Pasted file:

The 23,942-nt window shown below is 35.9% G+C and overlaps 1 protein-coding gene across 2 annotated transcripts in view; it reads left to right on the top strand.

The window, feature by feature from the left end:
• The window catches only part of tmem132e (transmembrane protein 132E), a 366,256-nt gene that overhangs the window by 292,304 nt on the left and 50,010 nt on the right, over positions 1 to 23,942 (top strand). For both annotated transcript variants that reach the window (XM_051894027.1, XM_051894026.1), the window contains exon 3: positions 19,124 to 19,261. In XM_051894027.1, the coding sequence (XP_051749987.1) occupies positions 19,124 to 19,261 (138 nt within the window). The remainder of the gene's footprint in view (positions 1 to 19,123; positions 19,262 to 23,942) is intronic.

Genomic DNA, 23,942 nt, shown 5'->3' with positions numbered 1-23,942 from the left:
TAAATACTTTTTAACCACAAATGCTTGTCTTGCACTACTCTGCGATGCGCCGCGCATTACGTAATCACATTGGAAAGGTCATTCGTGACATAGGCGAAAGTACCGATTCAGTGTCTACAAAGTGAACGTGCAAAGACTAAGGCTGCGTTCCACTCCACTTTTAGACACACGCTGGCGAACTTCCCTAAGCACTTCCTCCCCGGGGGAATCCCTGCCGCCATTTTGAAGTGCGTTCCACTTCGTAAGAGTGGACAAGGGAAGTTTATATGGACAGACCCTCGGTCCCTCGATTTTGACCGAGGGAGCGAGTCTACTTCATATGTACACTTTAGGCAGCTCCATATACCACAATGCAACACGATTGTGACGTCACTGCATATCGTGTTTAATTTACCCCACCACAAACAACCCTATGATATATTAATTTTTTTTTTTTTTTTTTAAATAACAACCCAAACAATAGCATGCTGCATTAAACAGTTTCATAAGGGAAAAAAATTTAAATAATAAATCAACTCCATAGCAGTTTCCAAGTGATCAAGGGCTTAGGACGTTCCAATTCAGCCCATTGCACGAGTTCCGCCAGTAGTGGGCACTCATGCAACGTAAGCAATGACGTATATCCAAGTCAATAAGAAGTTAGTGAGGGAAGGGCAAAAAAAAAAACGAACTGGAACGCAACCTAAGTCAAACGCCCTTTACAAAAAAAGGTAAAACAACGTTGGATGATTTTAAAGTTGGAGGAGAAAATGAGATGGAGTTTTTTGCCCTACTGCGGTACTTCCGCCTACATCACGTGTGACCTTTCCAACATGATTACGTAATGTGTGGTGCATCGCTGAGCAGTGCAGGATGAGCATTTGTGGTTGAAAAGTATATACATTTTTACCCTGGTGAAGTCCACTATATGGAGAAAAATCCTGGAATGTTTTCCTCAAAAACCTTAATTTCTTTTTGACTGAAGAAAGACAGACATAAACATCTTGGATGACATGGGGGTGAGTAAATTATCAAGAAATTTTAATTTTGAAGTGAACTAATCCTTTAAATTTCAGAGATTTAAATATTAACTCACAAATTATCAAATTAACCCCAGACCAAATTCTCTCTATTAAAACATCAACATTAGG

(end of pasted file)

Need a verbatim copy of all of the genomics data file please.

The 23,942-nt window shown below is 35.9% G+C and overlaps 1 protein-coding gene across 2 annotated transcripts in view; it reads left to right on the top strand.

The window, feature by feature from the left end:
• The window catches only part of tmem132e (transmembrane protein 132E), a 366,256-nt gene that overhangs the window by 292,304 nt on the left and 50,010 nt on the right, over positions 1 to 23,942 (top strand). For both annotated transcript variants that reach the window (XM_051894027.1, XM_051894026.1), the window contains exon 3: positions 19,124 to 19,261. In XM_051894027.1, the coding sequence (XP_051749987.1) occupies positions 19,124 to 19,261 (138 nt within the window). The remainder of the gene's footprint in view (positions 1 to 19,123; positions 19,262 to 23,942) is intronic.

Genomic DNA, 23,942 nt, shown 5'->3' with positions numbered 1-23,942 from the left:
TAAATACTTTTTAACCACAAATGCTTGTCTTGCACTACTCTGCGATGCGCCGCGCATTACGTAATCACATTGGAAAGGTCATTCGTGACATAGGCGAAAGTACCGATTCAGTGTCTACAAAGTGAACGTGCAAAGACTAAGGCTGCGTTCCACTCCACTTTTAGACACACGCTGGCGAACTTCCCTAAGCACTTCCTCCCCGGGGGAATCCCTGCCGCCATTTTGAAGTGCGTTCCACTTCGTAAGAGTGGACAAGGGAAGTTTATATGGACAGACCCTCGGTCCCTCGATTTTGACCGAGGGAGCGAGTCTACTTCATATGTACACTTTAGGCAGCTCCATATACCACAATGCAACACGATTGTGACGTCACTGCATATCGTGTTTAATTTACCCCACCACAAACAACCCTATGATATATTAATTTTTTTTTTTTTTTTTTAAATAACAACCCAAACAATAGCATGCTGCATTAAACAGTTTCATAAGGGAAAAAAATTTAAATAATAAATCAACTCCATAGCAGTTTCCAAGTGATCAAGGGCTTAGGACGTTCCAATTCAGCCCATTGCACGAGTTCCGCCAGTAGTGGGCACTCATGCAACGTAAGCAATGACGTATATCCAAGTCAATAAGAAGTTAGTGAGGGAAGGGCAAAAAAAAAAACGAACTGGAACGCAACCTAAGTCAAACGCCCTTTACAAAAAAAGGTAAAACAACGTTGGATGATTTTAAAGTTGGAGGAGAAAATGAGATGGAGTTTTTTGCCCTACTGCGGTACTTCCGCCTACATCACGTGTGACCTTTCCAACATGATTACGTAATGTGTGGTGCATCGCTGAGCAGTGCAGGATGAGCATTTGTGGTTGAAAAGTATATACATTTTTACCCTGGTGAAGTCCACTATATGGAGAAAAATCCTGGAATGTTTTCCTCAAAAACCTTAATTTCTTTTTGACTGAAGAAAGACAGACATAAACATCTTGGATGACATGGGGGTGAGTAAATTATCAAGAAATTTTAATTTTGAAGTGAACTAATCCTTTAAATTTCAGAGATTTAAATATTAACTCACAAATTATCAAATTAACCCCAGACCAAATTCTCTCTATTAAAACATCAACATTAGG